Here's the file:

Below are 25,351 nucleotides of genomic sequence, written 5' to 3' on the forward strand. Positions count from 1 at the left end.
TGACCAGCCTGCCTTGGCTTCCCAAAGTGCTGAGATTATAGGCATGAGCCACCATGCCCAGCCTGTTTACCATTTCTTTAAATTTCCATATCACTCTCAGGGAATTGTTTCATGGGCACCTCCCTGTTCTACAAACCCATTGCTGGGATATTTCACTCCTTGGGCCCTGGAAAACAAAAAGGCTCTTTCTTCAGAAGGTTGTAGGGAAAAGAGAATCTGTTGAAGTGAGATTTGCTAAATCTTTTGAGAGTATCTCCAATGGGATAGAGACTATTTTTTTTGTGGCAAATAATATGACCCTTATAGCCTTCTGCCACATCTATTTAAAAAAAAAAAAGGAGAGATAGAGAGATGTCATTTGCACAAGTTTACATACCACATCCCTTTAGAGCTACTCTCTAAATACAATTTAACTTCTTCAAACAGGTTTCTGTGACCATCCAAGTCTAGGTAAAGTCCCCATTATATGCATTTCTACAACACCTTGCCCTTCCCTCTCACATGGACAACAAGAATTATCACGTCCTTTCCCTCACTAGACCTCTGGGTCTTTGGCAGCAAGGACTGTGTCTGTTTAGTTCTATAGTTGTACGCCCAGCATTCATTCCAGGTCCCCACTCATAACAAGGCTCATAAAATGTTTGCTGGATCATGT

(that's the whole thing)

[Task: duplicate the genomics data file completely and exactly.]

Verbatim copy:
Below are 25,351 nucleotides of genomic sequence, written 5' to 3' on the forward strand. Positions count from 1 at the left end.
TGACCAGCCTGCCTTGGCTTCCCAAAGTGCTGAGATTATAGGCATGAGCCACCATGCCCAGCCTGTTTACCATTTCTTTAAATTTCCATATCACTCTCAGGGAATTGTTTCATGGGCACCTCCCTGTTCTACAAACCCATTGCTGGGATATTTCACTCCTTGGGCCCTGGAAAACAAAAAGGCTCTTTCTTCAGAAGGTTGTAGGGAAAAGAGAATCTGTTGAAGTGAGATTTGCTAAATCTTTTGAGAGTATCTCCAATGGGATAGAGACTATTTTTTTTGTGGCAAATAATATGACCCTTATAGCCTTCTGCCACATCTATTTAAAAAAAAAAAAGGAGAGATAGAGAGATGTCATTTGCACAAGTTTACATACCACATCCCTTTAGAGCTACTCTCTAAATACAATTTAACTTCTTCAAACAGGTTTCTGTGACCATCCAAGTCTAGGTAAAGTCCCCATTATATGCATTTCTACAACACCTTGCCCTTCCCTCTCACATGGACAACAAGAATTATCACGTCCTTTCCCTCACTAGACCTCTGGGTCTTTGGCAGCAAGGACTGTGTCTGTTTAGTTCTATAGTTGTACGCCCAGCATTCATTCCAGGTCCCCACTCATAACAAGGCTCATAAAATGTTTGCTGGATCATGT